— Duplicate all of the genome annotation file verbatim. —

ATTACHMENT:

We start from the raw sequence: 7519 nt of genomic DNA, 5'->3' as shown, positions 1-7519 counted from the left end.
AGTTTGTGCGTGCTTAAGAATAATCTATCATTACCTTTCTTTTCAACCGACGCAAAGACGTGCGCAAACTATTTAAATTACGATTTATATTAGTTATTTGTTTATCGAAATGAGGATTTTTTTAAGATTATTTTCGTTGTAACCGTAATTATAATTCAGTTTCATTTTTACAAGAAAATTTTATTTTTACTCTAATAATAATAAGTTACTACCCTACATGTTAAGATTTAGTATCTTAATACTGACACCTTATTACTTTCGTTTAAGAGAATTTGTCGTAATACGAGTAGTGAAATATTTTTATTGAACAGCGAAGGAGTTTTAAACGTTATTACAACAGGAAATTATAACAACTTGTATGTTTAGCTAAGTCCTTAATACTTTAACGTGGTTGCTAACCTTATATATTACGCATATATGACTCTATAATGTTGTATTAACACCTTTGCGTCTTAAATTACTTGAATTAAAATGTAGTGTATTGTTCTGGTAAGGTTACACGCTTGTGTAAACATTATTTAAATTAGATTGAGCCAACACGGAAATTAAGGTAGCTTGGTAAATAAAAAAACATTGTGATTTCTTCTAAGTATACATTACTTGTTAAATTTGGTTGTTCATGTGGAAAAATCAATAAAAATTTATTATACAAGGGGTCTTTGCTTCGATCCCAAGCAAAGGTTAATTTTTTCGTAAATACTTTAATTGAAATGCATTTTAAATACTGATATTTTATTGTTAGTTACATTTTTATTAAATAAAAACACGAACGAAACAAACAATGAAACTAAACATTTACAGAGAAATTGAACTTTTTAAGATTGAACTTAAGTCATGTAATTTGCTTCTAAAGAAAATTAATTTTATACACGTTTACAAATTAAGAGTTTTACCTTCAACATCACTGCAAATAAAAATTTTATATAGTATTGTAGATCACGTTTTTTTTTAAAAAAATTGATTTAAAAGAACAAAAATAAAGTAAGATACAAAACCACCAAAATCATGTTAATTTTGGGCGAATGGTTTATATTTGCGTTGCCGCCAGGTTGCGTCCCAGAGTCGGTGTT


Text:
We start from the raw sequence: 7519 nt of genomic DNA, 5'->3' as shown, positions 1-7519 counted from the left end.
AGTTTGTGCGTGCTTAAGAATAATCTATCATTACCTTTCTTTTCAACCGACGCAAAGACGTGCGCAAACTATTTAAATTACGATTTATATTAGTTATTTGTTTATCGAAATGAGGATTTTTTTAAGATTATTTTCGTTGTAACCGTAATTATAATTCAGTTTCATTTTTACAAGAAAATTTTATTTTTACTCTAATAATAATAAGTTACTACCCTACATGTTAAGATTTAGTATCTTAATACTGACACCTTATTACTTTCGTTTAAGAGAATTTGTCGTAATACGAGTAGTGAAATATTTTTATTGAACAGCGAAGGAGTTTTAAACGTTATTACAACAGGAAATTATAACAACTTGTATGTTTAGCTAAGTCCTTAATACTTTAACGTGGTTGCTAACCTTATATATTACGCATATATGACTCTATAATGTTGTATTAACACCTTTGCGTCTTAAATTACTTGAATTAAAATGTAGTGTATTGTTCTGGTAAGGTTACACGCTTGTGTAAACATTATTTAAATTAGATTGAGCCAACACGGAAATTAAGGTAGCTTGGTAAATAAAAAAACATTGTGATTTCTTCTAAGTATACATTACTTGTTAAATTTGGTTGTTCATGTGGAAAAATCAATAAAAATTTATTATACAAGGGGTCTTTGCTTCGATCCCAAGCAAAGGTTAATTTTTTCGTAAATACTTTAATTGAAATGCATTTTAAATACTGATATTTTATTGTTAGTTACATTTTTATTAAATAAAAACACGAACGAAACAAACAATGAAACTAAACATTTACAGAGAAATTGAACTTTTTAAGATTGAACTTAAGTCATGTAATTTGCTTCTAAAGAAAATTAATTTTATACACGTTTACAAATTAAGAGTTTTACCTTCAACATCACTGCAAATAAAAATTTTATATAGTATTGTAGATCACGTTTTTTTTTAAAAAAATTGATTTAAAAGAACAAAAATAAAGTAAGATACAAAACCACCAAAATCATGTTAATTTTGGGCGAATGGTTTATATTTGCGTTGCCGCCAGGTTGCGTCCCAGAGTCGGTGTT